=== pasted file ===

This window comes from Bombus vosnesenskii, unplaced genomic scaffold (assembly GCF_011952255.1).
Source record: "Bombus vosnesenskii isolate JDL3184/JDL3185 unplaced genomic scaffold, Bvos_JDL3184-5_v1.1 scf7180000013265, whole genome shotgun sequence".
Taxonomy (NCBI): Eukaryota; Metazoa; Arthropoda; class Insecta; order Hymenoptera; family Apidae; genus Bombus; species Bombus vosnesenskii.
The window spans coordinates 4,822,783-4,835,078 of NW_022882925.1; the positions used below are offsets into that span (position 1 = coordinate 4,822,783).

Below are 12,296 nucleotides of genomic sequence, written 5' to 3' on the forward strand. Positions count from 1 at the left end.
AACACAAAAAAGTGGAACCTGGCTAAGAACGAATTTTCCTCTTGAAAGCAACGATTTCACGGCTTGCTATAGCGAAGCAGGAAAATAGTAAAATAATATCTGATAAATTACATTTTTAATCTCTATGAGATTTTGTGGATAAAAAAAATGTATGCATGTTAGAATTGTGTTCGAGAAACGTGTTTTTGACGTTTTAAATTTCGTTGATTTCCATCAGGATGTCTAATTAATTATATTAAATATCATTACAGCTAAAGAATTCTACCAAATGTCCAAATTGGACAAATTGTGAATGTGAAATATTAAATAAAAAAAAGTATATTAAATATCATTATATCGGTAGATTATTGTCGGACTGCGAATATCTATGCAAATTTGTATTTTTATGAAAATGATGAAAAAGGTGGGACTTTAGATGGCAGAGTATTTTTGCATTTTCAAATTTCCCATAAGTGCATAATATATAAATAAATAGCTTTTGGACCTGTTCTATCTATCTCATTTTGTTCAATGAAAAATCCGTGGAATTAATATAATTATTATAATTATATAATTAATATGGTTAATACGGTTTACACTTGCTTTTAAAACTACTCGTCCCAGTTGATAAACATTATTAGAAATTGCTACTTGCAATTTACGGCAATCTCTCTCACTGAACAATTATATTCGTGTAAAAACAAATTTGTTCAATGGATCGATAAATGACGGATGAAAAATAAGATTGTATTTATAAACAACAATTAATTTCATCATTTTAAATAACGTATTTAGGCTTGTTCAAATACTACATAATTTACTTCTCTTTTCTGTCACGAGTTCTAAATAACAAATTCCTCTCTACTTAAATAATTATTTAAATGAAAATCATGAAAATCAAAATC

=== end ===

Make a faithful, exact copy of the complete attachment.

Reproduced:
This window comes from Bombus vosnesenskii, unplaced genomic scaffold (assembly GCF_011952255.1).
Source record: "Bombus vosnesenskii isolate JDL3184/JDL3185 unplaced genomic scaffold, Bvos_JDL3184-5_v1.1 scf7180000013265, whole genome shotgun sequence".
Taxonomy (NCBI): Eukaryota; Metazoa; Arthropoda; class Insecta; order Hymenoptera; family Apidae; genus Bombus; species Bombus vosnesenskii.
The window spans coordinates 4,822,783-4,835,078 of NW_022882925.1; the positions used below are offsets into that span (position 1 = coordinate 4,822,783).

Below are 12,296 nucleotides of genomic sequence, written 5' to 3' on the forward strand. Positions count from 1 at the left end.
AACACAAAAAAGTGGAACCTGGCTAAGAACGAATTTTCCTCTTGAAAGCAACGATTTCACGGCTTGCTATAGCGAAGCAGGAAAATAGTAAAATAATATCTGATAAATTACATTTTTAATCTCTATGAGATTTTGTGGATAAAAAAAATGTATGCATGTTAGAATTGTGTTCGAGAAACGTGTTTTTGACGTTTTAAATTTCGTTGATTTCCATCAGGATGTCTAATTAATTATATTAAATATCATTACAGCTAAAGAATTCTACCAAATGTCCAAATTGGACAAATTGTGAATGTGAAATATTAAATAAAAAAAAGTATATTAAATATCATTATATCGGTAGATTATTGTCGGACTGCGAATATCTATGCAAATTTGTATTTTTATGAAAATGATGAAAAAGGTGGGACTTTAGATGGCAGAGTATTTTTGCATTTTCAAATTTCCCATAAGTGCATAATATATAAATAAATAGCTTTTGGACCTGTTCTATCTATCTCATTTTGTTCAATGAAAAATCCGTGGAATTAATATAATTATTATAATTATATAATTAATATGGTTAATACGGTTTACACTTGCTTTTAAAACTACTCGTCCCAGTTGATAAACATTATTAGAAATTGCTACTTGCAATTTACGGCAATCTCTCTCACTGAACAATTATATTCGTGTAAAAACAAATTTGTTCAATGGATCGATAAATGACGGATGAAAAATAAGATTGTATTTATAAACAACAATTAATTTCATCATTTTAAATAACGTATTTAGGCTTGTTCAAATACTACATAATTTACTTCTCTTTTCTGTCACGAGTTCTAAATAACAAATTCCTCTCTACTTAAATAATTATTTAAATGAAAATCATGAAAATCAAAATC